Are they right?

I took a quick look around the Internet today and there is no doubt in my mind that a concerted effort is being made to discredit all alternative therapies and especially homoeopathic medicine.

This is nothing new to practitioners of homeopathy, and it started within a couple of years of its conception. Any therapy that does not fit in with the current mold of “approved”practice, and does not make a healthy financial return for the pharmaceutical industry and the medical profession, is usually sidelined and denigrated to the general public.

There does not seem to be much that can be done about it. With the exception of a few countries most of the medical authorities favour the heavily drug-based allopathic approach.

More upsetting than this is the emergence and acceptance of a wrong practice in the therapy of homeopathic medicine today. A wonderful therapeutic practice has been diminished in the teaching, utilising quasi-psychological evaluation, the doctrine of signatures, and a complete lack of application of the literal symptoms elicited from provings, and replaced by interpretive assumptions on the meaning of symptoms.

It is getting harder and harder to recommend a homeopathic practitioner that will apply the Hahnemannian principles in their case taking and prescriptions. In fact it would be fair to say that the common practices of the therapy are now no longer in keeping with the principles of practice as itemised by Hahnemann.

For the proponents of the modern system, there is no saving grace in using the materia Medica out of context with its original intent and clinical provings. To attribute a personality to a medicine is just plain foolishness on a number of levels. Firstly a prescription is made on altered symptoms. This means that a medicine that has been imbued with characteristics of the personality, cannot represent the characteristics of a person in daily life, as it should only represent the disease state in altered disposition.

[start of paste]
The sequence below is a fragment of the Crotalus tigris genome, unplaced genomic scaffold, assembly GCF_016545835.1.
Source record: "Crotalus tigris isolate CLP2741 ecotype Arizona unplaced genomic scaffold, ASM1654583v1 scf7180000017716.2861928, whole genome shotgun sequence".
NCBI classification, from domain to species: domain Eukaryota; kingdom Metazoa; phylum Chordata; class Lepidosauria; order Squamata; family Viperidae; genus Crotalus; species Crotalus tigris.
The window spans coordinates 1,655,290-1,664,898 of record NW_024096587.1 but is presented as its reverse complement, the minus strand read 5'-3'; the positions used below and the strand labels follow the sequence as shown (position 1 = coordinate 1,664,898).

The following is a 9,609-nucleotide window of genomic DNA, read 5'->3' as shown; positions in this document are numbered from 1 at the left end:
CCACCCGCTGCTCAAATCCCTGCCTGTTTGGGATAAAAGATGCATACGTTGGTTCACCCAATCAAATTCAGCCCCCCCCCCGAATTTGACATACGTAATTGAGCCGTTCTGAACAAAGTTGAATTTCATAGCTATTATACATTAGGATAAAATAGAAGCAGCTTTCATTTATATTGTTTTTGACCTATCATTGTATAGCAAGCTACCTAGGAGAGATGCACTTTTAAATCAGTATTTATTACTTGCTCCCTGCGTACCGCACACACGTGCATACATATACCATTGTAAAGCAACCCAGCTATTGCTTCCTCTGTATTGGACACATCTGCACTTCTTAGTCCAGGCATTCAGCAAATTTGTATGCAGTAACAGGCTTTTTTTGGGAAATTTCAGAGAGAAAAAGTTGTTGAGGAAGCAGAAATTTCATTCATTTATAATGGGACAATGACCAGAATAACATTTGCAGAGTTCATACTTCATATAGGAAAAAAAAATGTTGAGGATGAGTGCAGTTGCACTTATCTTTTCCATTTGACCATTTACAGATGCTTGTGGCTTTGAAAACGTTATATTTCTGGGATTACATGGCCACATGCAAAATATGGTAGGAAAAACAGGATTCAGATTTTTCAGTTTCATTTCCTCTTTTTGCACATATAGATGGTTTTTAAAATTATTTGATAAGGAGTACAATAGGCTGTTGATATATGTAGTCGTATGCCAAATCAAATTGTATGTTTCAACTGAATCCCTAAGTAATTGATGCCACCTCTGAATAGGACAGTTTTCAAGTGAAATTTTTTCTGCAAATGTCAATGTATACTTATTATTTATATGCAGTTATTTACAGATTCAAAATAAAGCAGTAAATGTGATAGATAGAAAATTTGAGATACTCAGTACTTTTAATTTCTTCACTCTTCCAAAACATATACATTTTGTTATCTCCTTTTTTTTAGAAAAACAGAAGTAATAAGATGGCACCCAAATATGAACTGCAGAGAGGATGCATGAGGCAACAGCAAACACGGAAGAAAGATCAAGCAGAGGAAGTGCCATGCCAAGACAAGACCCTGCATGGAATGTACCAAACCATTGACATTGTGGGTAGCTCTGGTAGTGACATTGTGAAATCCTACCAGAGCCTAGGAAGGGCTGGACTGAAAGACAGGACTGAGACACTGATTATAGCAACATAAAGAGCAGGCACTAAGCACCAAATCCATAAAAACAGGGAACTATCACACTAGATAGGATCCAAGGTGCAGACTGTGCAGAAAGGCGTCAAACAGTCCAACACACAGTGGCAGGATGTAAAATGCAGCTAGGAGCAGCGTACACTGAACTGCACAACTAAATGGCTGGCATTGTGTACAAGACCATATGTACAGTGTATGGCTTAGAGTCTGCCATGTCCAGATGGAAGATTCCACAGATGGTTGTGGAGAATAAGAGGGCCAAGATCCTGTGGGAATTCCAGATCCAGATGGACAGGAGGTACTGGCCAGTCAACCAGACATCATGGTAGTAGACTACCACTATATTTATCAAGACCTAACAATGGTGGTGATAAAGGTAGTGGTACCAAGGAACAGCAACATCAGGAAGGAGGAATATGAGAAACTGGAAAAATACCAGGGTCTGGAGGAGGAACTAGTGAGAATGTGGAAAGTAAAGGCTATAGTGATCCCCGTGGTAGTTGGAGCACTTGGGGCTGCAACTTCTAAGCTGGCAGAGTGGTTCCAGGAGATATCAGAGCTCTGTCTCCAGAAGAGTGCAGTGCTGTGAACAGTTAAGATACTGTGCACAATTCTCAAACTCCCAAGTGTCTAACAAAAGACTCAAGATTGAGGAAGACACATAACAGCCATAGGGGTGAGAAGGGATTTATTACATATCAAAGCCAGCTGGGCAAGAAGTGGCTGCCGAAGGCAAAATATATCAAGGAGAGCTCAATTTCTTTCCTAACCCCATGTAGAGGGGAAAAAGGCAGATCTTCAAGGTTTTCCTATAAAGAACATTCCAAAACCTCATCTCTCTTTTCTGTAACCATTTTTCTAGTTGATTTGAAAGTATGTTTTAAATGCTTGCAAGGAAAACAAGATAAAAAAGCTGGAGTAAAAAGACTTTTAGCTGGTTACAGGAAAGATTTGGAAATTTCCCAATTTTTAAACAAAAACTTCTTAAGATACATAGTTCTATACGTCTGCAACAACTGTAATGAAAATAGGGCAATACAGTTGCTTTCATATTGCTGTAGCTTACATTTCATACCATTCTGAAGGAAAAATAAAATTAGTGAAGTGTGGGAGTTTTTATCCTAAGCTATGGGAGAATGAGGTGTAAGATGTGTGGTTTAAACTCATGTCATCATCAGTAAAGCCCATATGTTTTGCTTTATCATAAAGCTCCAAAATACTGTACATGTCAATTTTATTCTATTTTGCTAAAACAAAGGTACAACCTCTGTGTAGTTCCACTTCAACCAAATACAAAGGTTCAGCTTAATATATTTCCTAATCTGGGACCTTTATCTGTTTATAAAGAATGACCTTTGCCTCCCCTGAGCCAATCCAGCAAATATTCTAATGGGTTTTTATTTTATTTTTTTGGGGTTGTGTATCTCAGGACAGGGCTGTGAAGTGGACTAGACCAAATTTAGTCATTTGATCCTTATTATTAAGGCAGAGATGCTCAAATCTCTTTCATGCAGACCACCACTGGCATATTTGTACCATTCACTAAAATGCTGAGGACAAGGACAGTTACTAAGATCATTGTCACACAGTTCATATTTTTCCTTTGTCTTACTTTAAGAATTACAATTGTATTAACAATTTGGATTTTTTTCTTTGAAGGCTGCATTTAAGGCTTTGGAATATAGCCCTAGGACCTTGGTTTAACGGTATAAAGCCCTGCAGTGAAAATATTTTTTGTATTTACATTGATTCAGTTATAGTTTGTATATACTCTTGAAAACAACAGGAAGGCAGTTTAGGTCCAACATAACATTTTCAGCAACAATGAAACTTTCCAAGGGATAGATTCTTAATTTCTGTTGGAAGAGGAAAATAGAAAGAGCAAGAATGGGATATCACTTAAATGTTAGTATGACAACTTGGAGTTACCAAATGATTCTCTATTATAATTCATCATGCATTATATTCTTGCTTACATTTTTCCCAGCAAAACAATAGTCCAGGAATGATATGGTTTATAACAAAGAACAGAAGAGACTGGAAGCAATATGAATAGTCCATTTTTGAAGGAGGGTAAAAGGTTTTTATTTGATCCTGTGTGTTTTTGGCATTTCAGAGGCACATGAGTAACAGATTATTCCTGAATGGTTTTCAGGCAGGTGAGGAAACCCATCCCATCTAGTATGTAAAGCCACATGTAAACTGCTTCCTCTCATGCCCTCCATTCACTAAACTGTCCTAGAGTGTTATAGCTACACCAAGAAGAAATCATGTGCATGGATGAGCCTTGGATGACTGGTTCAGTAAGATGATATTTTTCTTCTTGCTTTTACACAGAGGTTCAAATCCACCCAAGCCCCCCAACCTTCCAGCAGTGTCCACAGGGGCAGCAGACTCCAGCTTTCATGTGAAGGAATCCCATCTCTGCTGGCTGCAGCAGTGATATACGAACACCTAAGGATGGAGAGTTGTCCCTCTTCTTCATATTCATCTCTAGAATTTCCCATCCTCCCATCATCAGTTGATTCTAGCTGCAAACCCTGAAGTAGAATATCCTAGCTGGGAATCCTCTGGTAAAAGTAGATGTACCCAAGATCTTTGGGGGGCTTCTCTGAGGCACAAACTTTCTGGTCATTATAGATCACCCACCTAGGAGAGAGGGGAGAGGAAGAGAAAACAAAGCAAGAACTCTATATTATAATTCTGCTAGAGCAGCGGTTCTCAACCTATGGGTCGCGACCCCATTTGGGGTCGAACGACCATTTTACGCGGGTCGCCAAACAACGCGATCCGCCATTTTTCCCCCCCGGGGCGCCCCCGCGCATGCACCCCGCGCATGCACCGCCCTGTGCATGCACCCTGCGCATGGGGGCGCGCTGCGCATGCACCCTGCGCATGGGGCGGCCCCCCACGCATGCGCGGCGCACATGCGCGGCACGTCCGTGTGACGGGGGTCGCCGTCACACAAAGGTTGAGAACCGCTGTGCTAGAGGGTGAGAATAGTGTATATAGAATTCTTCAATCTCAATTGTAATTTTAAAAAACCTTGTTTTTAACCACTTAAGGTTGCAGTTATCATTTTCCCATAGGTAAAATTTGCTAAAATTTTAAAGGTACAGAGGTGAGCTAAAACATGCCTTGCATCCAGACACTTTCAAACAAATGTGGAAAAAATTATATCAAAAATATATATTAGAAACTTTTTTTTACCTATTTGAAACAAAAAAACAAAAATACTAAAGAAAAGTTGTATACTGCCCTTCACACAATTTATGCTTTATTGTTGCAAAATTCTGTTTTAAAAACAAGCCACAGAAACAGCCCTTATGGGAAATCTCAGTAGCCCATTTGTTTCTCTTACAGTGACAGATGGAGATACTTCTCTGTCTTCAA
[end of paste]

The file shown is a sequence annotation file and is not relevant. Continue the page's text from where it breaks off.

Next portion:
Unfortunately the false Kentian/Swedenborgian overlay on Hahnemann’s words and intentions, have distorted the reality of just matching essential prescribing symptoms which represent both the disease and the medicine with the characteristics of the disease symptoms which can be produced by the substance in a proving.

The Sensation method is the most common form of case analysis of the practice today in the West. Sadly it distorts and goes against the Hahnemannian principles of proven practice on so many levels that it defies the scientific basis for homoeopathy. It has attracted the wrong sort of practitioner to the profession in as much as they have not been taught proper homoeopathy or are looking for an outlet for their wrongly taught and misapplied spiritual longings as amplified by Kent via Swedenborg and the modern gurus. A tiny bit of PERSONAL research on the part of each student would have stopped the false teachings in its tracks.

Until schools and colleges return to teaching the REAL homoeopathy, and the scientific basis for prescribing and case management, Many of us have no case to argue against the governments that want to close the therapy down. If homoeopathy proper will not be practiced, then it is exactly as the detractors proclaim, a useless therapy.

 

 

 

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2 responses to “Are they right?

  1. Sad, but true.

  2. somenath Mukherjee

    I agree with you

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